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Four Poems.

Some fundamental things do change. In this time of gender sensibility and sexual politics, it might seem odd, even dangerous, for a male translator to offer a bouquet of poems about women embedded (pun intended) in a prehistory we have rightfully come to distrust. Yet, however enlightened and righteous our present, however idyllic our future, the past is present in those other tenses. That is the nature of art.

Petrarch, drawing from a medieval courtly tradition, set a theme recognizable and echoed by Gerard de Nerval's flaneur five hundred years later. One poet watches a young woman on a riverbank, the other a young woman-could it be the same one? -passing in a public garden.

About the same time, Nerval's exact contemporary in Russia, Yevgeny Baratynsky, observes his own muse more closely, but speaks with a similar combination of engagement and detachment. In this quartet of poems, only the twentieth-century poet Nikolai Gumilev closes with the woman of whom he writes, doing so here with a distancing metaphorical and mystical framework that might have been taken from his own fourteenth century.

These are, all four, savory poems of small consequence, still fun to read, even more fun to translate. Or the other way around.

Francesco Petrarca

Nova angeletta sovra l'ale accorta
scese dal cielo in su la fresca riva,
la 'nd'io passava sol per mio destino.

Poi che senza compagna et senza scorta
mi vide, un laccio che di seta ordiva
tese fra l'erba, ond'e verde il camino.

Allor fui preso; et non mi spiacque poi,
si dolce lume uscia degli occhi suoi.

Gerard de Nerval

Elle a passe, la jeune fille
Vive et preste comme un oiseau
A la main une fleur qui brille,
A la bouche un refrain nouveau.

C'est peut-etre la seule au monde
Dont le coeur au mien repondrait,
Qui venant dans ma nuit profonde
D'un seul regard l'eclaircirait !...

Mais non,--ma jeunesse est finie...
Adieu, doux rayon qui m'as lui,--
Parfum, jeune fille, harmonie...
Le bonheur passait,--il a fui !


A novice angel winged her way on down
from heaven to the open riverbank
where I, by chance, was walking all alone,

and, seeing me without a friend or guard,
she set a springnet, woven out of silk,
hidden in the greenery of my road.

Then I was snared, but not unwillingly,
so sweet the glow her eyes bestowed on me.


She's just gone by, a lively girl
Bird-like in her gaiety,
In her hand a daffodil,
Singing a song unknown to me.

In all the world there's no one else
Perhaps, who could engage my heart,
Or, with a single look, dispel
The heavy night upon my spirit.

But no, my youth is also gone.
Farewell, sweet light, a fleeting ray--
A scent, a girl, a snatch of song--
And happiness--has fled away.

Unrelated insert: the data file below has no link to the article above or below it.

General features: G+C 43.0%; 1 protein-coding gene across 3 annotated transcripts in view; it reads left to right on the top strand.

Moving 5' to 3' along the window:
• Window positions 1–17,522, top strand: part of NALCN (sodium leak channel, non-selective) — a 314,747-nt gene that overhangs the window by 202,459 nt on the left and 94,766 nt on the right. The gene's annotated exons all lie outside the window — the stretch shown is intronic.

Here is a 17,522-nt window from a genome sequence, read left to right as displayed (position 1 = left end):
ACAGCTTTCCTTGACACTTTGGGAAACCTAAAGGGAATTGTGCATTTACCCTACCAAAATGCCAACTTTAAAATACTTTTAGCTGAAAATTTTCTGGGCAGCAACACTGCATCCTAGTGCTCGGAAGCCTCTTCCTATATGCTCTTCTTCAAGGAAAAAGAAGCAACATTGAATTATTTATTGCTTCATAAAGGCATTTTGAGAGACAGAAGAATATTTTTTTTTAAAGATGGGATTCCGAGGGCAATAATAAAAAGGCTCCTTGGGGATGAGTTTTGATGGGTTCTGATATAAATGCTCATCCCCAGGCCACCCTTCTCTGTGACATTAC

[phrase omitted]

Yevgeny Baratynsky

I am not blinded by my Muse:
She couldn't be called beautiful,
And young men, seeing her, don't lose
Their minds or hearts head over heel.

She doesn't have the skill to flaunt
The come-on of a teasing taunt,
A fetching hat, a playful eye--
But still, her face is lightened by

A subtle, unexpected glow
Disarming scornful denigration,
Her way of speaking--quiet, slow--
Invites an easy admiration.

[phrase omitted]

Nikolai Gumilev

In that forest tree-stumps loomed
Abruptly whitish in the gloom,

From earth, root after root emerged,
Hands of inhabitants locked in prayer.

Under the shade of fiery leaves
Giants, pygmies, and lions lived,

While fishermen saw lines in the sand
Of a six-fingered human hand.

Never had Charlemagne's peers guessed
This place, or those on Arthur's quest.

No outlaw perched among these thickets,
No monk retreated to these rocks.

Once, only once, on a threatening wind
Came a woman with a feline head,

But crowned with a cast silver crown,
She sighed and whimpered all night long,

And died a quiet death at daylight
Before a priest could bring last rites.

This all occurred, all in those years
Of which no trace or track appears,

This all occurred, all in that realm
You will not find even in your dream.

I thought it all up, looking at your
Hair, in rings like snakes of fire,

[phrase omitted]

And at your intensely blue-green eyes
As full of pain as Persian turquoise.

Maybe that forest is the soul in you,
Maybe that forest is my love for you,

Or it may be, when we come to die,
We'll go there together, you and I.

Petrarch * Nerval * Baratynsky * Gumilev

Translations from Italian, French, and Russian by J. Kates

doi: 10.5744/delos.2019.1018

[Please note: Some non-Latin characters were omitted from this article]
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Author:Petrarch; Nerval; Baratynsky; Gumilev
Publication:Delos: A Journal of Translation and World Literature
Article Type:Poem
Date:Sep 22, 2019
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